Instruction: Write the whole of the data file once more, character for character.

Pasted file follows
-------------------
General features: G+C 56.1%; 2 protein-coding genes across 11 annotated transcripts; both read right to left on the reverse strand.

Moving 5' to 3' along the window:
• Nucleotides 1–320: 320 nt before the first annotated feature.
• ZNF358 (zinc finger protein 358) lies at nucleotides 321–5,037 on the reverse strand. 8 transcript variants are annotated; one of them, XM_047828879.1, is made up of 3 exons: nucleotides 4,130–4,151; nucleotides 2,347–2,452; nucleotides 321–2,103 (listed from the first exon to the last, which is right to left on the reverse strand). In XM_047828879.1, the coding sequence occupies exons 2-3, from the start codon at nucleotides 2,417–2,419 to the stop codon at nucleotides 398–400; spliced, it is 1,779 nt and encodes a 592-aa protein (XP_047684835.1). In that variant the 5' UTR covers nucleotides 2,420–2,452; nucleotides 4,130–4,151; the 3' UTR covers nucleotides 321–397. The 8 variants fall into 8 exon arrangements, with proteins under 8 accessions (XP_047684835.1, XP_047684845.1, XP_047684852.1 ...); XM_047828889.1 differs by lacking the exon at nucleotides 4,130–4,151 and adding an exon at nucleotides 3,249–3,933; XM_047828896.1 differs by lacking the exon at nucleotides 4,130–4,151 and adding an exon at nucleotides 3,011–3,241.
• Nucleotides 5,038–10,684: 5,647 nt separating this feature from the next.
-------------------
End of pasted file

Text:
General features: G+C 56.1%; 2 protein-coding genes across 11 annotated transcripts; both read right to left on the reverse strand.

Moving 5' to 3' along the window:
• Nucleotides 1–320: 320 nt before the first annotated feature.
• ZNF358 (zinc finger protein 358) lies at nucleotides 321–5,037 on the reverse strand. 8 transcript variants are annotated; one of them, XM_047828879.1, is made up of 3 exons: nucleotides 4,130–4,151; nucleotides 2,347–2,452; nucleotides 321–2,103 (listed from the first exon to the last, which is right to left on the reverse strand). In XM_047828879.1, the coding sequence occupies exons 2-3, from the start codon at nucleotides 2,417–2,419 to the stop codon at nucleotides 398–400; spliced, it is 1,779 nt and encodes a 592-aa protein (XP_047684835.1). In that variant the 5' UTR covers nucleotides 2,420–2,452; nucleotides 4,130–4,151; the 3' UTR covers nucleotides 321–397. The 8 variants fall into 8 exon arrangements, with proteins under 8 accessions (XP_047684835.1, XP_047684845.1, XP_047684852.1 ...); XM_047828889.1 differs by lacking the exon at nucleotides 4,130–4,151 and adding an exon at nucleotides 3,249–3,933; XM_047828896.1 differs by lacking the exon at nucleotides 4,130–4,151 and adding an exon at nucleotides 3,011–3,241.
• Nucleotides 5,038–10,684: 5,647 nt separating this feature from the next.